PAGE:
Step on the scale only when your doctor/midwife asks you to; your energy is better put towards welcoming and accepting the body changes that come with pregnancy. 

 

What if I gain too much or too little weight?

 

Gaining too much or too little weight can indicate a problem.

 

Similarly a regular weight gain with either a sudden surge or weight loss can indicate something is not quite right.

 

Gaining too much or too little weight can be concerning for mom and baby. As usual, you know your body best. Anything feel abnormal? Are you concerned about something? Talk to your doctor or your midwife about your concern.

 

You and your health care team might be concerned if :
  • you gain weight too fast during pregnancy
  • you gain weight too early in pregnancy
  • you loose too much weight in the first trimester
  • you loose weight or plateaued in the 2-3rd trimester

 

Every pregnant women is different and will have her own rhythm of weight gain. Recommendations exist to guide us, but your health care practitioner clinical judgment and your values and concerns are also important in deciding which actions to take if your weight gain is not as anticipated.

 

Every pregnant women is unique: your health care practitioner keep track of your weight to see how YOUR pregnancy progresses.

 

Why does everyone feel the need to comment on your weight?

 

Pregnant or not, our society is all about weight.

 

It is the societal pressure to conform to this ideal (unrealistic) slim body.

 

Sadly, pregnant women don’t catch a break. Either you gain too much, or too little, or lucky you are to not gain too much, or shouldn’t you worry that you are not gaining fast enough … someone will always have a comment.

 

For the majority of people, the intentions behind these comments might be good: they care about how you feel. Sadly, these comments do not achieve anything expect perhaps make you feel self-conscious, inadequate, worried, angry, sad…

 

Although we don’t control what others say, one strategy is to have a prepared answer. Something along “I appreciate you caring about how I might feel during my pregnancy, but I’d prefer focussing on something else than my weight”.  
 And if you feel comfortable around that person, you can add more details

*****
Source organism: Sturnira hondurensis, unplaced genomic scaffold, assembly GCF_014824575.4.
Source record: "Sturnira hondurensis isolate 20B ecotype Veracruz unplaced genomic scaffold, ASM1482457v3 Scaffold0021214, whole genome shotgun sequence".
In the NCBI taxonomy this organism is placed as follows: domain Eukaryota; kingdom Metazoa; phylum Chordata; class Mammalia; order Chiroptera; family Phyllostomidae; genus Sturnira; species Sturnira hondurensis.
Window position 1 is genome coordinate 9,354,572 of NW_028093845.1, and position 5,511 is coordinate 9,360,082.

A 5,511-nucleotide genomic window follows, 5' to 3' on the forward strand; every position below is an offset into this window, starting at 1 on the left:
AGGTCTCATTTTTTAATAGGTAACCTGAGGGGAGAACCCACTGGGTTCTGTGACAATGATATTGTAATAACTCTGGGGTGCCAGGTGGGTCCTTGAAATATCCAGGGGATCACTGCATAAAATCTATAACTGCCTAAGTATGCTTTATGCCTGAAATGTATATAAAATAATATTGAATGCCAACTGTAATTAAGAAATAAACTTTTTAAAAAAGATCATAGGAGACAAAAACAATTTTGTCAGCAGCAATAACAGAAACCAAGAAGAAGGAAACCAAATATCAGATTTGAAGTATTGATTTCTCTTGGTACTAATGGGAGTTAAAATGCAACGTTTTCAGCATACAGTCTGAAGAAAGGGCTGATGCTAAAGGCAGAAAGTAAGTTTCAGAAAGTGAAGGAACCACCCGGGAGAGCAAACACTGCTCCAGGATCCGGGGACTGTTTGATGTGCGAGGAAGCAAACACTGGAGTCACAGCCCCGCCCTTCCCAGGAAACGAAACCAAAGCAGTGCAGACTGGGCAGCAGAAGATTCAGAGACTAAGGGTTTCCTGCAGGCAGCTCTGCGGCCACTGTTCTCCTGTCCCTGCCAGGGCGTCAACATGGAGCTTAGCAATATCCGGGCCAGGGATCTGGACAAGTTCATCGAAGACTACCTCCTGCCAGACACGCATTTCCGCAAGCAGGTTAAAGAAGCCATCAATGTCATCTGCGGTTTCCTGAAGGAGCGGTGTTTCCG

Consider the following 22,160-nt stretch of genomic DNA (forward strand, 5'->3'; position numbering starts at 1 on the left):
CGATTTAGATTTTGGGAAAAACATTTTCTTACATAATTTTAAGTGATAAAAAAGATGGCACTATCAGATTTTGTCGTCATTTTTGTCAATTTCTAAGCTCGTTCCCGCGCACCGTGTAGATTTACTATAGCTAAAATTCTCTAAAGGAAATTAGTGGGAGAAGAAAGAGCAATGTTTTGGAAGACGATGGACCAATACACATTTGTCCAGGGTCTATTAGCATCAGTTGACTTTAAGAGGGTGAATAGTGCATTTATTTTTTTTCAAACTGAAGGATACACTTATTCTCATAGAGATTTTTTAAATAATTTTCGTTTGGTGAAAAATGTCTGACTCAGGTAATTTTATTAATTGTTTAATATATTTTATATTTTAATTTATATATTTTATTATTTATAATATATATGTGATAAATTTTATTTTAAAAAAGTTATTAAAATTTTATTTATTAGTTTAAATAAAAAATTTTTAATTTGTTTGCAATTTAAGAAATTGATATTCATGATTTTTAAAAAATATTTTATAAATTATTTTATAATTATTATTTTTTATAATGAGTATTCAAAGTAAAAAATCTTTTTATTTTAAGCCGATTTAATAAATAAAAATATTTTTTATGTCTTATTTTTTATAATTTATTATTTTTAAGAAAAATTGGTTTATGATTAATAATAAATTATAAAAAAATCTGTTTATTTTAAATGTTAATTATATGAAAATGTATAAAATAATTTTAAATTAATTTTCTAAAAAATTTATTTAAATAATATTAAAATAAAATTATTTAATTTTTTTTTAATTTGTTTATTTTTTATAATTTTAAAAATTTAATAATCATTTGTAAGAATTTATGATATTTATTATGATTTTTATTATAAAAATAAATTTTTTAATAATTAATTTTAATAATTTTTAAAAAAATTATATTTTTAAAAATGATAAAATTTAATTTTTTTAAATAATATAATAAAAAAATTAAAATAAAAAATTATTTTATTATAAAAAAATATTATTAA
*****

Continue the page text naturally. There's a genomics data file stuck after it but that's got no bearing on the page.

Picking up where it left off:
• “Last week was actually the first time I felt the baby move”
  • “I have been tired lately”
  • “We started to go for short walks after dinner and it has been really nice to wind down”
  • “We are thinking of painting the nursery”
  • “We found out the gender!”
  • … anything that is not-related to your weight, your look or anything that you don’t want to discuss.

 

Weight-related comment, even with the best intentions, are not appropriate. Preparing an answer for such comment can give you a feeling of control and a way to avoid unpleasant discussions.

 

So how can I control my weight?

 

Even with the best intentions, you will not control your weight (and likely not your body anymore) during pregnancy. It is hard to wrap our heads around this concept, but so many things are changing and so many factors can influence your desire, aptitudes, capacities and efforts to even adopt or maintain a healthy lifestyle.

 

We don’t control our weight, but we do control our actions and lifestyle.

 

For sure, it is (always) a good time to adopt a healthier lifestyle, to assess your family habits and make changes.

 

But it is also true that it might not be the best moment for you to do such changes. Perhaps you even need to slow down and catch your breath.

 

YOU only know what is best for you at the moment.

 

There is little you can do to control your weight. What you control are your choices and only YOU know what is best for you, your baby, and your family.

 

For sure, it is not the time to dream of a weight loss!

 

Gaining weight during pregnancy is expected, healthy and normal.

 

It is not the time to adopt a drastic diet, cut food groups, count calories, and hope for a weight loss.

 

Is it a good time to reflect on your expectations about weight gain, body changes and body image. It also holds true for the post-partum period and the pressure to get back into shape, lose the baby weight, and put these skinny jeans back on!

 

If you have concerns or you are not satisfied with your body and the changes that pregnancy brings, a registered dietitian can help you.

 

It is difficult to control your weight in life, including during pregnancy. What you can control is how you move, how you eat, how well you sleep, how well you take care of your mental health…

 

References

 

Government of Canada – Healthy Weight gain during pregnancy

 

 

Rasmussen KM, Abrams B, Bodnar LM, Nancy F, Catalano PM, Siega-riz AM, et al. Recommendations for weight gain during pregnancy in the context of the obesity epidemic. 2015;116(5):1191–5.